Probable Causes/Deficiencies: Rust jacking at embedded end of lintel.


Case Study:  Cause of Collapse of Terracotta Facade

In one of our inspections we determined that the cause of the façade collapse was the corrosion of structural steel.  Reviews of the façade indicated that long term water infiltration through the terracotta and brick led to long term corrosion of the structural steel frame located between 4” to 8” behind the face of the building (see Photo below).



Photo above shows the close relationship between structural steel and ornamental façade.  Note the corroded steel column to the left and the corroded steel spandrel beam near the top.  The terracotta façade is laid over the steel frame. 


As steel becomes in contact or is saturated with rain water, it rusts.  As it rusts, the steel increases in volume.  This increase in volume could be as much as ten times the original; steel volume with concurrent loss in structural strength.  This increase in volume occurs in a confined space.  It therefore creates pressure against the brickwork or cement or stone or terracotta fixed to the steel.  Over a period of years, this increased pressure or “jacking” action on the adjoining material eventually can snap the exterior brickwork or terracotta or stone work and the brick/stone/terracotta falls off the building to the grade below.  These materials (i.e., the concrete, brick, terracotta, and stone) were not designed to withstand the jacking forces of the rusted steel (i.e., the horizontal forces) and that is they break off.



Photo above shows failed brick on façade.


This exterior wall deterioration is frequently encountered (and repaired) with similarly constructed steel framed buildings in New York City and all other cities.  Parapets and cornices are especially susceptible to failure due to the fact that they are exposed to weather on both interior and exterior faces.  Also, cornices project from the building face, creating an overturning effect on the parapet if not securely tied to the roof and floor structure.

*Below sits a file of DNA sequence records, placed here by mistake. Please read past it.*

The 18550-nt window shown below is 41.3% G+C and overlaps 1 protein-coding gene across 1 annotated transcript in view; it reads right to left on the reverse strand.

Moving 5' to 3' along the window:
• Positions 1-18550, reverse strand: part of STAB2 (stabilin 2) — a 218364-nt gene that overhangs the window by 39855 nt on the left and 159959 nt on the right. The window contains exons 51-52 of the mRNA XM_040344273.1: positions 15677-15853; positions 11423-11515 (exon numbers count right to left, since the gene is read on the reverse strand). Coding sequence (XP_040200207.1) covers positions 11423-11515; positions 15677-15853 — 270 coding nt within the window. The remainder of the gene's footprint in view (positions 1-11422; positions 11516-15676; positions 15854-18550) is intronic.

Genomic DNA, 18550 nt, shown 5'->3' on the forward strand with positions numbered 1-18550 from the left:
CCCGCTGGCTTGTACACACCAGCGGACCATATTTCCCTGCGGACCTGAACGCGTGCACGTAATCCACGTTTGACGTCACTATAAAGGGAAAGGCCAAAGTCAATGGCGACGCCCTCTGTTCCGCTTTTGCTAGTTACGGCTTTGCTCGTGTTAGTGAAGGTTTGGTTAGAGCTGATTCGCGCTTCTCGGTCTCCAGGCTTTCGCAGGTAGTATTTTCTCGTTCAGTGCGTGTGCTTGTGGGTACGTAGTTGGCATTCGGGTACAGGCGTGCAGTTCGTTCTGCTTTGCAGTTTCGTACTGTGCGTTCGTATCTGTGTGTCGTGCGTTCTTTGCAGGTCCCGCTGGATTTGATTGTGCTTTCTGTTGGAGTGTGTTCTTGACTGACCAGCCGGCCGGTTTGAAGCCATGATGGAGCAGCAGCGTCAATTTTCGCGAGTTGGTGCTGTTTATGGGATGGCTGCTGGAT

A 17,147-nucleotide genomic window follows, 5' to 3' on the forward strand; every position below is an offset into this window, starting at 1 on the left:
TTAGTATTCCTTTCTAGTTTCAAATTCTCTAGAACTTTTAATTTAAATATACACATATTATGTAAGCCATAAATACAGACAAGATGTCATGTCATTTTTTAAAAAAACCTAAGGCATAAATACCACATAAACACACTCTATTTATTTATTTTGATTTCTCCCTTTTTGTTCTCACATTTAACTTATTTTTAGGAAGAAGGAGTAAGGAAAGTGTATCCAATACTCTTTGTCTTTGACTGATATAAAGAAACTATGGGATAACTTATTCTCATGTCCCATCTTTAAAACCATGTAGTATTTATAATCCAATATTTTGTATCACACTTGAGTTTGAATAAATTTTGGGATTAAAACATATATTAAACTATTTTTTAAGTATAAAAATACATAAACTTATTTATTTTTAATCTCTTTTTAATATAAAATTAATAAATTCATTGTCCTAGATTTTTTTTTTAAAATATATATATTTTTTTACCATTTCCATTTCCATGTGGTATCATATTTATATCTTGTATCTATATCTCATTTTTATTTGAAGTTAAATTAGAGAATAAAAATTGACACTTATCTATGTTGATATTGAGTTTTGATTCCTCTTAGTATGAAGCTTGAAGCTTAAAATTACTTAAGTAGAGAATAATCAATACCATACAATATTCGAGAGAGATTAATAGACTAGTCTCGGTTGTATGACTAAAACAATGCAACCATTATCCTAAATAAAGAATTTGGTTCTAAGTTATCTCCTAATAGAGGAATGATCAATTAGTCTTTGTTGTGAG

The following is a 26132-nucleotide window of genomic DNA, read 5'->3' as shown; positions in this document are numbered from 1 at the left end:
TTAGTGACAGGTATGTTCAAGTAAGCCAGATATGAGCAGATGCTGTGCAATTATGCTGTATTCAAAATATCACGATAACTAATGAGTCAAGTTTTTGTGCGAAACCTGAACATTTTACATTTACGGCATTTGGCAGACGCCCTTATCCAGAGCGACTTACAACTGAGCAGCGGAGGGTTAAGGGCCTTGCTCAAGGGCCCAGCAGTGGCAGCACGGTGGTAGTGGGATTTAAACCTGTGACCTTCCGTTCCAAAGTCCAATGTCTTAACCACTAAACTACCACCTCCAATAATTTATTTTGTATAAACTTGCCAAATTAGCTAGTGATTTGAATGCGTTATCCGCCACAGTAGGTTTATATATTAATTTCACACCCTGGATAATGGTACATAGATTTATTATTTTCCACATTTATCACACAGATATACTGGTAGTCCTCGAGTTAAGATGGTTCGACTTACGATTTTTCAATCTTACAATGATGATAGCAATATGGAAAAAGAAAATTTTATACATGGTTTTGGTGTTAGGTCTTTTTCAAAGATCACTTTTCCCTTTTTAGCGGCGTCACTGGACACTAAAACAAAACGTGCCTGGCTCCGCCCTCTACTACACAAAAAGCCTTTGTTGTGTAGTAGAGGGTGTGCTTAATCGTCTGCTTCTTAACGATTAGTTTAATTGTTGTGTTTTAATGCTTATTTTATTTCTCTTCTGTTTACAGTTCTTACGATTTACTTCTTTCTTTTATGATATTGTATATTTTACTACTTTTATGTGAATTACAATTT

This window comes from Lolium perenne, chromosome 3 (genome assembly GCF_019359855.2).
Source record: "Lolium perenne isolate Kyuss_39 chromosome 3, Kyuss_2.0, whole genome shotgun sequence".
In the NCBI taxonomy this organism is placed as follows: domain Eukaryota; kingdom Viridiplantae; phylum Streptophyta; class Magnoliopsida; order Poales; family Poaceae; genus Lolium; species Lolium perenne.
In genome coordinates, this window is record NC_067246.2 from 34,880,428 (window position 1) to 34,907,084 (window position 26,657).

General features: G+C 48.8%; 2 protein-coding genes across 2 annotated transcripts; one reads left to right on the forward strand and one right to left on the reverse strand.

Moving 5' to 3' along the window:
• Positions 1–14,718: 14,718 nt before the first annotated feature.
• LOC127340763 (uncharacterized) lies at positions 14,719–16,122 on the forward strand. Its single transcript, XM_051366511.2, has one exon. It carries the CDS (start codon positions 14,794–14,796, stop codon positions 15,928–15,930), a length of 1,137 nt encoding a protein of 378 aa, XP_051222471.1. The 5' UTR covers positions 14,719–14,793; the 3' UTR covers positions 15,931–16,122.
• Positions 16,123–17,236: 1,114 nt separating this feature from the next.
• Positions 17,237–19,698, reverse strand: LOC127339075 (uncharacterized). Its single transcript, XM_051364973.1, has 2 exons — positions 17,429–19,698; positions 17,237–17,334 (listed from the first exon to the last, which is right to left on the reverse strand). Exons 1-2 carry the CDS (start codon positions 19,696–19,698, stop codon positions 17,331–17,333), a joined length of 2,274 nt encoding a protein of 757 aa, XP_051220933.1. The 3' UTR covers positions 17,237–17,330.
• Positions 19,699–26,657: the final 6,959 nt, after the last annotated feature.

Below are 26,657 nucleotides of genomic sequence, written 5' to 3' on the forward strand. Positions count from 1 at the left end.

Facade Repair

 Severe corrosion is commonly referred to as “steel growth” which causes “rust jacking,” or the shifting and displacement of masonry units.  When steel corrodes, the steel begins to peel, forming layers that can grow to a thickness of up to 10 times the original volume.  The added pressure from this expansion can shift, lift, or “jack” the above masonry vertically, ultimately causing cracking, shifting, lateral movement, and severe structural damage.  This extreme movement has the potential to cause catastrophic failure of the wall tie system especially if the ties consist of a brick header course.

Corrosion of structural steel is the single largest cause of the need for masonry repairs.  Depending on the severity of the corrosion, the steel may need to be replaced. We can replace steel by shoring the surrounding masonry prior to masonry removal.  This allows us to remove and replace the steel with little hassle, leaving the surrounding area unharmed.  In older buildings, flashings should also be installed, not only to direct water that enters the veneer back to the exterior, but also to protect the steel and slow the rate of corrosion.  We can help you catch steel growth at an early stage in order to perform preventative maintenance, which often prevents the need for extensive and costly structural repairs in the future.


Metropolitan Engineering, Consulting & Forensics (MECF)